Aussie Potato Cakes – Low FODMAP & Gluten Free

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Potato cakes or potato scallops – whichever name you know them by, they’re a delicious part of Australian cuisine and easily my favourite thing from a fish and chip shop.

I was talking to a friend who is home in Australia on Skype a little while ago and fish and chips came up. From there, my mind went straight to potato cakes. Yum… it’s amazing how something as simple as a potato cake isn’t available in America, even in their fish and chip shops, which are few and far between – it’s the little things like that that just reinforce that you’re in a completely different country, more so than driving on the other side of the road does. Anyway, after that, I decided that I would need to add potato cakes to my Aussie food repertoire.

From some extensive online research (he he he), there’s two schools of thought when it comes to making potato cakes.

  • Boil, mash and shape: on the plus side you get a nice, uniformly round shape in whichever size you’d like but the mashing removes some of the potato’s structural integrity and the cakes might break apart in your hands. Since they are intended as finger food, having them fall apart isn’t an option for me so I chose the second method, which is
  • Slice and boil: slice the potatoes on an angle into rounds (ovals, really) and boil before battering and frying. I like this method for a couple of reasons; it cuts out a lot of time and since the potato cakes are slices of potato, they hold up to being handled better than the mashing method. The one downside is their smaller size… but you can have more than one.

FODMAP Notes

  1. Potatoes are low in FODMAPs.
  2. Make sure the GF plain flour blend you use contains grains that you can tolerate.
  3. Corn meal is low in FODMAPs but some cannot tolerate it for other reasons.
  4. If you use any dried spices in the batter, make sure they don’t have onion or garlic powder in them.

Aussie Style Potato Cakes

Makes approx. 18.

Potato fillings

  • 3 large russet potatoes – or any kind that is large enough to create a decently sized cake.

Batter

  • 1 cup water
  • 3/4 cup GF plain flour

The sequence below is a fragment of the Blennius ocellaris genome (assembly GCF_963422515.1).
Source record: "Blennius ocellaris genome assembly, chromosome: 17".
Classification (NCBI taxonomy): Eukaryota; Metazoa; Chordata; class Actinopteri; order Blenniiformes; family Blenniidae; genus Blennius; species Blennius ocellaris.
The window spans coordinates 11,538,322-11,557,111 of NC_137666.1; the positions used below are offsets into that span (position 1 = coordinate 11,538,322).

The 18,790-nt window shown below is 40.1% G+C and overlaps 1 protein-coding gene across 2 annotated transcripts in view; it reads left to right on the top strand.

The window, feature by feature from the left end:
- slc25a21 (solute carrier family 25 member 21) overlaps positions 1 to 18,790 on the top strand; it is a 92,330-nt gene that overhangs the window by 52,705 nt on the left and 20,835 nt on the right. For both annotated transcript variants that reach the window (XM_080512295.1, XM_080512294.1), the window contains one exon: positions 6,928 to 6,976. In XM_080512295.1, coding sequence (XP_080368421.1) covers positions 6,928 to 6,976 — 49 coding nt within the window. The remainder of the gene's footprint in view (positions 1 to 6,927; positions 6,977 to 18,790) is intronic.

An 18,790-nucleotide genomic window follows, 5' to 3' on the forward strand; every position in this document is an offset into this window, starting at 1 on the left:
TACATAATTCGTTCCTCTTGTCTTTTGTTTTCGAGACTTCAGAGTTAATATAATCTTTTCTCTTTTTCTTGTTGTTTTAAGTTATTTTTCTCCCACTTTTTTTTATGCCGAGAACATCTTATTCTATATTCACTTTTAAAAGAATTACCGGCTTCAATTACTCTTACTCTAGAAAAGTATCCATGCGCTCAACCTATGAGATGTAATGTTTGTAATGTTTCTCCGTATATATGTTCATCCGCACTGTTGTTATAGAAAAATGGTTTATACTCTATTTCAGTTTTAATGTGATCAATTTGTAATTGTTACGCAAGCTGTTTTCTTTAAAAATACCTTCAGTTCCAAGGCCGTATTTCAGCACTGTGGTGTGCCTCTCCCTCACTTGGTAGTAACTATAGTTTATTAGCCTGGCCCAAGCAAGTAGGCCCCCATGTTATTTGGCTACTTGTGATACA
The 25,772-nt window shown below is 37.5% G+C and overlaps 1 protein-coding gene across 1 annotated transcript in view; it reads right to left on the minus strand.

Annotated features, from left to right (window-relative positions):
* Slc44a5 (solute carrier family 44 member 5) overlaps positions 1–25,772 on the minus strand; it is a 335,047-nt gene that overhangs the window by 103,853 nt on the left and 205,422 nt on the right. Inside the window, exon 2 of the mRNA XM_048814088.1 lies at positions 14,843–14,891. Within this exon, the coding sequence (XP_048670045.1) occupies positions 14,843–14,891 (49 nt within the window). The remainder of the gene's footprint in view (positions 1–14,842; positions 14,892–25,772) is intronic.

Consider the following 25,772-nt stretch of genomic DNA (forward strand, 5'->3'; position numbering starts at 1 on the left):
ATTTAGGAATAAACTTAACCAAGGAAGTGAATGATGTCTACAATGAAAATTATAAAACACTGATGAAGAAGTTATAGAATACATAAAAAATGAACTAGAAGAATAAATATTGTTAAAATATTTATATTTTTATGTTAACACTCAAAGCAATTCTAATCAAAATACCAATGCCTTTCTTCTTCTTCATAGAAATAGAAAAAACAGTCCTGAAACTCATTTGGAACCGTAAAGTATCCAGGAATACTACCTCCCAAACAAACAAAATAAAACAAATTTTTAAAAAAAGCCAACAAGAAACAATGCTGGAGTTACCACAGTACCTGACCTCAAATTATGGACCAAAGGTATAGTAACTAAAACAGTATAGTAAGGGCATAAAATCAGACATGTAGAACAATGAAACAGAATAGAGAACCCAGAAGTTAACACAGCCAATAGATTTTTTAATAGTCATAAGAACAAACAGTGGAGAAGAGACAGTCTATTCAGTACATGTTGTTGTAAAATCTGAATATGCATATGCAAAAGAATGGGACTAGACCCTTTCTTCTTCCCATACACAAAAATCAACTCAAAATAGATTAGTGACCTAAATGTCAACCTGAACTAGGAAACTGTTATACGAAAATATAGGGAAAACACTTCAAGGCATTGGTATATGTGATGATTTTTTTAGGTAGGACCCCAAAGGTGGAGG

• 1/3 cup corn meal
  • 2 tsp. kosher salt
  • Any herb or spice to taste – optional

To Cook

  • A fry pan with deep-ish sides
  • Enough oil to fill the fry pan to about 1.5 cm deep

Slice the potatoes – on an angle so the slices are a little bigger – into ovals that are around 7-10 mm thick. You can see in the photo below that I cut them into thinner slices – I was trying to test the difference between one thick slice in batter or multiple thin slices frozen together and then battered. Result: there is no textural difference but the single slice is easier to eat because the cake won’t split at the join.

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Place them in a pot of boiling water and boil for 2-3 minutes. Drain and lay out to cool. While they cool, mix all the batter ingredients together until it is smooth. It should be like a thick paste. Refrigerate it until the potatoes have cooled enough to handle.

Lay out a chopping board that will fit into your freezer and place a sheet of wax paper on top. Dip each of the potato slices into the batter, let the excess drip off and then put them on the board. Once the all the slices are covered, freeze them for at least an hour. This will solidify the batter and make them easier to fry later on. The less water that can mix with the oil, the less splattering you’ll experience. With my unfrozen batch, I got hit in the forehead, so yeah, the oil can jump.

Fry for 3-4 minutes on each side, until the batter has turned a crispy golden brown. The potatoes are already cooked from being boiled earlier, so this frying just needs to cook the batter and re-heat the potato inside.

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Place the finished potato cakes onto a plate covered with paper toweling, or a cooling rack over paper toweling if you have one. Fish and chips (which includes potato cakes) are traditionally wrapped in butcher’s paper (even more traditionally, in newspaper), which will soak up excess oil from the cooking process – however, the cooling rack does a better job of this.

If you are not serving them at this point, you can either refrigerate or freeze them and then fry or bake to reheat later on. If you are going to freeze them, do so on a chopping board for at least 2 hours before you stack them on top of each other in a container.

Serve with a fructose friendly condiment such as a tomato sauce that you can tolerate, the spiced capsicum dip on this blog, or a tartar sauce. They (of course) would go well with some fish and chips – and the batter works well on fish, too. I always serve a salad with these… I suppose it makes me feel less guilty for eating deep fried foods; but then again, I don’t make them very often for this reason.

On that note 🙂 enjoy!

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